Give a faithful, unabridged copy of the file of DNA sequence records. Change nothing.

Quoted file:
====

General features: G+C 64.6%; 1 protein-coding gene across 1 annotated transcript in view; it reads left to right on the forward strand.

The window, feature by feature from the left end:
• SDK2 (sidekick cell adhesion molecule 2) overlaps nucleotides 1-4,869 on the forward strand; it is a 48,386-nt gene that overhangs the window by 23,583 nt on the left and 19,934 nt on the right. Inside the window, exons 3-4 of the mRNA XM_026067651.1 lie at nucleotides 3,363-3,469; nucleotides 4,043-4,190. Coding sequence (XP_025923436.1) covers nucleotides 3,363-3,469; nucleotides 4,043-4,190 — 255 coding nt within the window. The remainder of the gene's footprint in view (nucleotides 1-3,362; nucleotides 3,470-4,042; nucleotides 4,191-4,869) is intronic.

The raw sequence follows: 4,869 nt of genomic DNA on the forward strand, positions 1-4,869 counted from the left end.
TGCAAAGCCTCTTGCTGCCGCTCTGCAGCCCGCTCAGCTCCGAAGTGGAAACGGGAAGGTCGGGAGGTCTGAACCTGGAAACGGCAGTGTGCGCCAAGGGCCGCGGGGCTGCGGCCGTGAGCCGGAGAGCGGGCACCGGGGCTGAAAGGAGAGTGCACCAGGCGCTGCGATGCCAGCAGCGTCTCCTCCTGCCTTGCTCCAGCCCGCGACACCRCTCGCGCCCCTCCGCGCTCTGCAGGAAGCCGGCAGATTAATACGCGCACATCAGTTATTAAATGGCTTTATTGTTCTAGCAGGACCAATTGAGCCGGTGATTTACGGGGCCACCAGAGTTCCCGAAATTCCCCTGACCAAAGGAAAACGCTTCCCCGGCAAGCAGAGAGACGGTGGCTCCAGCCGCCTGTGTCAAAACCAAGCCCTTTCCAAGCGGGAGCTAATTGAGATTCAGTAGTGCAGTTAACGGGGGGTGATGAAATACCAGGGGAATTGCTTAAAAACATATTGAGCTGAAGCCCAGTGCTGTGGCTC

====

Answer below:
General features: G+C 64.6%; 1 protein-coding gene across 1 annotated transcript in view; it reads left to right on the forward strand.

The window, feature by feature from the left end:
• SDK2 (sidekick cell adhesion molecule 2) overlaps nucleotides 1-4,869 on the forward strand; it is a 48,386-nt gene that overhangs the window by 23,583 nt on the left and 19,934 nt on the right. Inside the window, exons 3-4 of the mRNA XM_026067651.1 lie at nucleotides 3,363-3,469; nucleotides 4,043-4,190. Coding sequence (XP_025923436.1) covers nucleotides 3,363-3,469; nucleotides 4,043-4,190 — 255 coding nt within the window. The remainder of the gene's footprint in view (nucleotides 1-3,362; nucleotides 3,470-4,042; nucleotides 4,191-4,869) is intronic.

The raw sequence follows: 4,869 nt of genomic DNA on the forward strand, positions 1-4,869 counted from the left end.
TGCAAAGCCTCTTGCTGCCGCTCTGCAGCCCGCTCAGCTCCGAAGTGGAAACGGGAAGGTCGGGAGGTCTGAACCTGGAAACGGCAGTGTGCGCCAAGGGCCGCGGGGCTGCGGCCGTGAGCCGGAGAGCGGGCACCGGGGCTGAAAGGAGAGTGCACCAGGCGCTGCGATGCCAGCAGCGTCTCCTCCTGCCTTGCTCCAGCCCGCGACACCRCTCGCGCCCCTCCGCGCTCTGCAGGAAGCCGGCAGATTAATACGCGCACATCAGTTATTAAATGGCTTTATTGTTCTAGCAGGACCAATTGAGCCGGTGATTTACGGGGCCACCAGAGTTCCCGAAATTCCCCTGACCAAAGGAAAACGCTTCCCCGGCAAGCAGAGAGACGGTGGCTCCAGCCGCCTGTGTCAAAACCAAGCCCTTTCCAAGCGGGAGCTAATTGAGATTCAGTAGTGCAGTTAACGGGGGGTGATGAAATACCAGGGGAATTGCTTAAAAACATATTGAGCTGAAGCCCAGTGCTGTGGCTC